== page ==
Same Circus, Different Clowns
Welcome to The Sideshow
I guess if people don't go to school they can be convinced that when we run out of oil, we'll have electric or alcohol-fueled cars and nothing else will change. They'll forget what the term "petroleum products" means, and they will forget what they look like, too.
Seemingly simultaneously, a couple of "institutes" have materialized to proclaim the wondrous state of the environment, climate change or not. One in England and the other in Australia:
No question that these groups have absolutely nothing to contribute to the advancement of knowledge. The telling statement comes from the mouth of the network's director Julian Morris:
He added that his $1 million budget is small compared to those of international groups, such as Greenpeace and Friends of the Earth.
Clearly the budget won't go into any kind of research or even think-tanking. This becomes obvious when you consider that the monetary yardsticks used in comparison come from the activist side of the pond (FOE and Greenpeace aren't your typical research organizations). And what kind of science would they do anyway? I don't see any indication of computer simulations grinding away driven by the coinage. So that leaves us with marketing and propaganda production.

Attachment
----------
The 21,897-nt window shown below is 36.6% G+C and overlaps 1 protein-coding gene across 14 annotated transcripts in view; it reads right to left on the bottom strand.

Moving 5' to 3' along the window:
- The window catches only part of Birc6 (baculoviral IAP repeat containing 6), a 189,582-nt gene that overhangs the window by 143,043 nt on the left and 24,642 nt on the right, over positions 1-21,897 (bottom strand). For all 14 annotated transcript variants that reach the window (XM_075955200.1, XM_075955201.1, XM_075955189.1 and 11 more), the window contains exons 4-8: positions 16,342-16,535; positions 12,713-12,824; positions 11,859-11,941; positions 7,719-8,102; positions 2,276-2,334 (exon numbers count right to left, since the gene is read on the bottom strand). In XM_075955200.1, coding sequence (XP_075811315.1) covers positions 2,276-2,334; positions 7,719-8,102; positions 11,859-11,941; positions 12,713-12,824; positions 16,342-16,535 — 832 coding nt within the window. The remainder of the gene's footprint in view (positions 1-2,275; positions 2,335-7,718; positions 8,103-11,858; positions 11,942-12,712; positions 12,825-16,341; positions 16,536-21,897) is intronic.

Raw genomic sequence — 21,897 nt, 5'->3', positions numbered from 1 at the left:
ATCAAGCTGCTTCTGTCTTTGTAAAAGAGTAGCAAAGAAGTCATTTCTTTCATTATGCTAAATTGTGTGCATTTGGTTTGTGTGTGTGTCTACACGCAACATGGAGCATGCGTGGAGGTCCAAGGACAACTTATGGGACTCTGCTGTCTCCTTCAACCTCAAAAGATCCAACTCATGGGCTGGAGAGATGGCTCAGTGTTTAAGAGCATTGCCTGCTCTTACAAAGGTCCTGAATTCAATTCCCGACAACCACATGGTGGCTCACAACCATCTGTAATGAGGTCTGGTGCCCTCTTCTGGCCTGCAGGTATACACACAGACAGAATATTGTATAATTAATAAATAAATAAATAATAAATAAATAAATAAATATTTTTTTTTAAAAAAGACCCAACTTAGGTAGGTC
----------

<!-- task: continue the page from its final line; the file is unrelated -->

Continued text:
I guess if people stop being intellectually curious, they can be convinced that when the climate starts to turn on us, we'll adapt and nothing else will change.
I pulled the following suggested tools for understanding logical arguments from Carl Sagan's Baloney Detection Kit:
- Wherever possible there must be independent confirmation of the facts
- Encourage substantive debate on the evidence by knowledgeable proponents of all points of view.
- Arguments from authority carry little weight (in science there are no "authorities").
- Spin more than one hypothesis - don't simply run with the first idea that caught your fancy.
- Try not to get overly attached to a hypothesis just because it's yours.
- Quantify, wherever possible.
- If there is a chain of argument every link in the chain must work.
- "Occam's razor" - if there are two hypothesis that explain the data equally well choose the simpler.
- Ask whether the hypothesis can, at least in principle, be falsified (shown to be false by some unambiguous test). In other words, it is testable? Can others duplicate the experiment and get the same result?
How many clowns are out there? Billions and billions. We need all the intellectual ammunition that we can lay our hands on.